While hazing has been occurring for hundreds of years in a variety of settings,
the ritualized practice is extremely common among colleges and universities
to this day.
The Texas Education Code, Chapter 37 defines
hazing as any intentional or reckless act that occurs on or off campus that is
directed against a student, and that endangers the student’s physical
or mental health or safety for the purpose of pledging or initiating into
Under Texas law, the term “hazing” includes:
- Sleep deprivation
- Any sort of physical brutality
- Placing harmful substances on the body
- Exposure to the elements
- Confinement in small spaces
- Activities involving alcohol or drugs
- Consumption of food or other harmful substances
Essentially, any type of activity that subjects the student to an unreasonable
risk of harm or that adversely effects the physical or mental health or
safety of the student is categorized as hazing.
Hazing Lawsuits in Plano & Dallas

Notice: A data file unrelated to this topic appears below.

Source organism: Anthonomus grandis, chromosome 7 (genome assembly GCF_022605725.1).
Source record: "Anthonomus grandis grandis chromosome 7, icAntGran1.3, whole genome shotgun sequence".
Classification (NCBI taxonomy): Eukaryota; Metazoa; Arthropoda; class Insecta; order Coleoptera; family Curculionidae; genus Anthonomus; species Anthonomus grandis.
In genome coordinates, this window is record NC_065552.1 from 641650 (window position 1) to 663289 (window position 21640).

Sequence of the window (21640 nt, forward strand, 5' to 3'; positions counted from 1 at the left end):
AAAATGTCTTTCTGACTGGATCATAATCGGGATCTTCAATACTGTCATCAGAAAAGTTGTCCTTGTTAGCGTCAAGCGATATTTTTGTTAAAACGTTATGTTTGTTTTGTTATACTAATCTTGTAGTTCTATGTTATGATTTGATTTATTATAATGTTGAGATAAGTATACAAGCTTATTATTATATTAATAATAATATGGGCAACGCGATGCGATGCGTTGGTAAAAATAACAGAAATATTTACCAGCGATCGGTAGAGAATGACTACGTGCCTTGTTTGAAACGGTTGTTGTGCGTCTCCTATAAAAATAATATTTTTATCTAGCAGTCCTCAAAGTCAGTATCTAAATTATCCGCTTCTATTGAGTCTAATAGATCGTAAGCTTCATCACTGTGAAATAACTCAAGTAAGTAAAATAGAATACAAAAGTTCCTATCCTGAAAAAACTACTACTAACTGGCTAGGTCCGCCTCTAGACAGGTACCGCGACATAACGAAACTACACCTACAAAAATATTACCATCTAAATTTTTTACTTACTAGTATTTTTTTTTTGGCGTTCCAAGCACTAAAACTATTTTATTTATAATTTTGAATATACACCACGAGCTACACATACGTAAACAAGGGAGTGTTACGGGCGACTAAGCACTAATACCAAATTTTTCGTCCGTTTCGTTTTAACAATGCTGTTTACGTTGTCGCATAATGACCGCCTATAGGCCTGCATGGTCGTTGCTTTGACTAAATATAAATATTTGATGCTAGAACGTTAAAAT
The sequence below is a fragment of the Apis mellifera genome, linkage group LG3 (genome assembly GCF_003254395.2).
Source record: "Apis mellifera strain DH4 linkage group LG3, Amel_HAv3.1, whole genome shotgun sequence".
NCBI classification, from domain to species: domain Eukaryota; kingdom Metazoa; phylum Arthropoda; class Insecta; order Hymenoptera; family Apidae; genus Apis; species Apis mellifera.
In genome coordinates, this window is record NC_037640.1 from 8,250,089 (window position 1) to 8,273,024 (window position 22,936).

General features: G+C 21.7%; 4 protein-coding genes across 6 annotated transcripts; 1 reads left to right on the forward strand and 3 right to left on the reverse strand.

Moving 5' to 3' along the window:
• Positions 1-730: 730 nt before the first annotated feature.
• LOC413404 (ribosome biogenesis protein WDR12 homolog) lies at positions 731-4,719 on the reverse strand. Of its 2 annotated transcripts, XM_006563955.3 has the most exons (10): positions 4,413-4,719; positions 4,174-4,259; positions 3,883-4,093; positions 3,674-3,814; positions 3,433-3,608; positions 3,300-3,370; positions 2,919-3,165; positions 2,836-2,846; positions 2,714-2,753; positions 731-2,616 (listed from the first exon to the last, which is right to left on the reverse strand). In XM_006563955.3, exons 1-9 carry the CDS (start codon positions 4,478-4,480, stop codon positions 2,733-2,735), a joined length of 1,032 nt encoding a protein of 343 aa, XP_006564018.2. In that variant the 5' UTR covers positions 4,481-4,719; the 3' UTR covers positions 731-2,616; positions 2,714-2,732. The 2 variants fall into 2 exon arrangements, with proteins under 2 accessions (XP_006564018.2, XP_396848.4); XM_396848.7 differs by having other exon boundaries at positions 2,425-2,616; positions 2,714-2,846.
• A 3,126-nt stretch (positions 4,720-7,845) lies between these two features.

Hazing across the country has proven to be a dangerous and sometimes deadly
practice. So much though that Texas legislatures enacted anti-hazing laws
under Section 37.152 and Section 37.153.
If you, or your son or daughter was injured during a hazing activity, and
if you are worried that they consented to the activity, you do not have
to be concerned because under Section 37.154, consent is not a defense.
If a student is seriously injured or killed in a hazing incident, then
a civil lawsuit can be brought against the individuals involved, the local
chapter of the fraternity, and in some cases the college or university.
U.S. News & World Report, in 2008, a Texas judge awarded $16.2 million to the parents of a University
of Texas student who fell to his death after being hazed by a campus fraternity.
Not only was the victim given large amounts of alcohol, the lawsuit said
that the pledge was subjected to sleep deprivation, beatings, and “other
acts of assault or battery” in the days leading up to his death.
Zendeh Law Firm for excellent legal representation in a hazing case.